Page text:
The Curmudgeon


Sunday, August 26, 2012

Footprints on the Moon

A Moral Tale

Several millennia after the extinction of life on Earth, a ship gubbled down on the surface of the Moon. A landing had been attempted on the once-blue planet, but was aborted because of the danger from atmospheric pollution to the ship's delicate hull. The Moon, having no atmosphere to speak of, presented no such problem, and Captain Dzinn and his officers were able to make extensive explorations of the dusty surface. They quifed around for a long time, discovering much that pleased them, and considerably more that puzzled them.

Notable among the latter was a mark, apparently pressed into the dusty surface by artificial means. The mark was roughly oblong, but curved at the ends, with a pattern of striations criss-crossing it in a mysterious and sinister fashion. Second officer Gnukk was all for summoning the ship's janitor to sweep the blemish away, but the captain wished to hear from the science officer first.

The science officer quifed over and revolved, studying the mark, first through one optogoggle, then in stereo, and finally through all three at once. He noted the presence of other, similar marks, and of various apparently artificial bits of scrap metal scattered about the district. He took samples and ate them ruminatively, and then announced his conclusion.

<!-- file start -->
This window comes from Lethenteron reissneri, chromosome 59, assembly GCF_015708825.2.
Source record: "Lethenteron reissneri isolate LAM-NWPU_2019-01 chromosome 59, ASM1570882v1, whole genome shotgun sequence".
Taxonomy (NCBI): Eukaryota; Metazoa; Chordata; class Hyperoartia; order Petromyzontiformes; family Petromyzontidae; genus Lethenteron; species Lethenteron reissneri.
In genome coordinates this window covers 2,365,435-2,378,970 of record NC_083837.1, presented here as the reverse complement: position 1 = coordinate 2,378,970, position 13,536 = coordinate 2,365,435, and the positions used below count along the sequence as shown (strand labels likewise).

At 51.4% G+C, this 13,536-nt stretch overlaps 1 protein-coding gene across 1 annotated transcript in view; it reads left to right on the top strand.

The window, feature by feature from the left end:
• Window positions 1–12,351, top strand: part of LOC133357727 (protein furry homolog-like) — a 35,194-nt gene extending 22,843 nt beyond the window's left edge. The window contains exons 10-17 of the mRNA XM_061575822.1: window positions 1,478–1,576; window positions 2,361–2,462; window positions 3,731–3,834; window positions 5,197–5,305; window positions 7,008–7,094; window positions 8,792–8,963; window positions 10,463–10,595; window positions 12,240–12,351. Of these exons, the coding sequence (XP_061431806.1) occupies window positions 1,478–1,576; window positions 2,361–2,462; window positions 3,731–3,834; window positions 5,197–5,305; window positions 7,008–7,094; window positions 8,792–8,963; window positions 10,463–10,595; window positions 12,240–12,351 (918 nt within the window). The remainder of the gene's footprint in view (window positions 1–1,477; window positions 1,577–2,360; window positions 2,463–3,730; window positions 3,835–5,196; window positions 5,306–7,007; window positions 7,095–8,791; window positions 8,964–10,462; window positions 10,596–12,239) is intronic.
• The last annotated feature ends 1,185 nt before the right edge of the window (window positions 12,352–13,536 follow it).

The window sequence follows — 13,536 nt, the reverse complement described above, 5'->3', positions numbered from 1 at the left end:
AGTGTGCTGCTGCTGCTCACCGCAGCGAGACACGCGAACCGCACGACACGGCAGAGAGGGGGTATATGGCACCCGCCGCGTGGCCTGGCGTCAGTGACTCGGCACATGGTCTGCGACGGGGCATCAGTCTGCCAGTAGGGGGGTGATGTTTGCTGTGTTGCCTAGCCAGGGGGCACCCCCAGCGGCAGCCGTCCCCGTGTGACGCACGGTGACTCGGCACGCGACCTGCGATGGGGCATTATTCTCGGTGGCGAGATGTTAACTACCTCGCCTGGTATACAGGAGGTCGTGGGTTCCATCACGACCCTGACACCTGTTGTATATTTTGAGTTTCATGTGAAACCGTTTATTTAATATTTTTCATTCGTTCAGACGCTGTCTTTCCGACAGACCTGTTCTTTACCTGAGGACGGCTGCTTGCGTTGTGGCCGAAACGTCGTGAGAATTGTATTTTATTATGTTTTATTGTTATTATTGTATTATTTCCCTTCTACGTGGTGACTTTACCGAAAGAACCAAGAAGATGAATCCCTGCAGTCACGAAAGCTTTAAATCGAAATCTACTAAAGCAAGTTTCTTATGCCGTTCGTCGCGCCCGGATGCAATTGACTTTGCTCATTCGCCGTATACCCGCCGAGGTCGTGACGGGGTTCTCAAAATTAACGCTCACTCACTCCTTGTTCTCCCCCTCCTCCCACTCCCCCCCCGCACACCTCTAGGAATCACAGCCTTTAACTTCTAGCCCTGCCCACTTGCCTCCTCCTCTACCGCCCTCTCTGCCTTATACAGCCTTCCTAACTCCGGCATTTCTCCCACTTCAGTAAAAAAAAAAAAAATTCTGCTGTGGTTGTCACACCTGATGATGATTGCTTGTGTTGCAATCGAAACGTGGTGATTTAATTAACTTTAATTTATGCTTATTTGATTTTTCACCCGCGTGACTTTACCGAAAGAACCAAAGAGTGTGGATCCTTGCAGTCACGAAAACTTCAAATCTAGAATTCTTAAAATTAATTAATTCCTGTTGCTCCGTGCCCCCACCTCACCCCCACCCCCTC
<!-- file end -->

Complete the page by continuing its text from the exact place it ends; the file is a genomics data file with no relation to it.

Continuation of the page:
"Someone, or something, has been here before us," he told the captain. "We have discovered impressions left by alien creatures as they travelled over the surface long ago."
"You mean," said the captain, slightly nauseated, "they travelled over the surface by touching it?"
"It seems so, Captain. These marks are the marks of pressure, repeated over and over again at irregular intervals. My theory is that this pressure is how the creatures propelled themselves along, utilising a crude system of small steps and giant leaps in order to seek out their sustenance."
"They didn't quife?"
"Not quife as we know it, Dzinn."

By now several others in the crew had noticed the peculiar marks, and some had even taken samples for themselves, although they knew little of the necessary technique and therefore suffered terribly from indigestion. Overruling the science officer's protests, the captain summoned the ship's janitor and ordered all the marks and alien artifacts cleared away, while second officer Gnukk looked on smugly. There are, the captain thought as he observed his belching crew, some things it is better not to know.

In Memoriam: Neil Armstrong


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